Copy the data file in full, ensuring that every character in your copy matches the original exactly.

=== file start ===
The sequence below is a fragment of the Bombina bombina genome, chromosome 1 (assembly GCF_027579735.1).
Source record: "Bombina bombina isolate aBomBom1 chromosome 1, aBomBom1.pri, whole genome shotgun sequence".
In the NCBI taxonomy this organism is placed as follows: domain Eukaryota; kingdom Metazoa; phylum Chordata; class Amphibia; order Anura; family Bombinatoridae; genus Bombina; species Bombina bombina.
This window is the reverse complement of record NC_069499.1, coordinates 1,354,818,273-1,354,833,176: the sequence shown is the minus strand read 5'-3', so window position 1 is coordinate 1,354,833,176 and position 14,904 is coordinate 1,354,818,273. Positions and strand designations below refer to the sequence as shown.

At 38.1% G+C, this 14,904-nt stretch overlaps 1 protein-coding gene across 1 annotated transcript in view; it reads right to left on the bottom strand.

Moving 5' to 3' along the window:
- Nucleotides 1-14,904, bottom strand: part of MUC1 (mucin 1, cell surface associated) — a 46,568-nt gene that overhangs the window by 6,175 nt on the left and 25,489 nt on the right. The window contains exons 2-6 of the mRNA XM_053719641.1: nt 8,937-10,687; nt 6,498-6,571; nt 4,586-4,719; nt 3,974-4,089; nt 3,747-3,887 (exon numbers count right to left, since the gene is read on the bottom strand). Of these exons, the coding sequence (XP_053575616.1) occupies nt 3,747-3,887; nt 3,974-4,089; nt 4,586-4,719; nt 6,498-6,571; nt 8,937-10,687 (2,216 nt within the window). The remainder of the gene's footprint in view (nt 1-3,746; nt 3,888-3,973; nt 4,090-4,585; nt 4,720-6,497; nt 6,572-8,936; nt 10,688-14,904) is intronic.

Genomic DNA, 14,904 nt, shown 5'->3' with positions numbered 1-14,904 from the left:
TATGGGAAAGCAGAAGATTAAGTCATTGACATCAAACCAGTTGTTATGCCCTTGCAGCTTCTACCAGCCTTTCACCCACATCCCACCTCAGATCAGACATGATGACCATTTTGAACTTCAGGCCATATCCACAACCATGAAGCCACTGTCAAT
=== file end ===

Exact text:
The sequence below is a fragment of the Bombina bombina genome, chromosome 1 (assembly GCF_027579735.1).
Source record: "Bombina bombina isolate aBomBom1 chromosome 1, aBomBom1.pri, whole genome shotgun sequence".
In the NCBI taxonomy this organism is placed as follows: domain Eukaryota; kingdom Metazoa; phylum Chordata; class Amphibia; order Anura; family Bombinatoridae; genus Bombina; species Bombina bombina.
This window is the reverse complement of record NC_069499.1, coordinates 1,354,818,273-1,354,833,176: the sequence shown is the minus strand read 5'-3', so window position 1 is coordinate 1,354,833,176 and position 14,904 is coordinate 1,354,818,273. Positions and strand designations below refer to the sequence as shown.

At 38.1% G+C, this 14,904-nt stretch overlaps 1 protein-coding gene across 1 annotated transcript in view; it reads right to left on the bottom strand.

Moving 5' to 3' along the window:
- Nucleotides 1-14,904, bottom strand: part of MUC1 (mucin 1, cell surface associated) — a 46,568-nt gene that overhangs the window by 6,175 nt on the left and 25,489 nt on the right. The window contains exons 2-6 of the mRNA XM_053719641.1: nt 8,937-10,687; nt 6,498-6,571; nt 4,586-4,719; nt 3,974-4,089; nt 3,747-3,887 (exon numbers count right to left, since the gene is read on the bottom strand). Of these exons, the coding sequence (XP_053575616.1) occupies nt 3,747-3,887; nt 3,974-4,089; nt 4,586-4,719; nt 6,498-6,571; nt 8,937-10,687 (2,216 nt within the window). The remainder of the gene's footprint in view (nt 1-3,746; nt 3,888-3,973; nt 4,090-4,585; nt 4,720-6,497; nt 6,572-8,936; nt 10,688-14,904) is intronic.

Genomic DNA, 14,904 nt, shown 5'->3' with positions numbered 1-14,904 from the left:
TATGGGAAAGCAGAAGATTAAGTCATTGACATCAAACCAGTTGTTATGCCCTTGCAGCTTCTACCAGCCTTTCACCCACATCCCACCTCAGATCAGACATGATGACCATTTTGAACTTCAGGCCATATCCACAACCATGAAGCCACTGTCAAT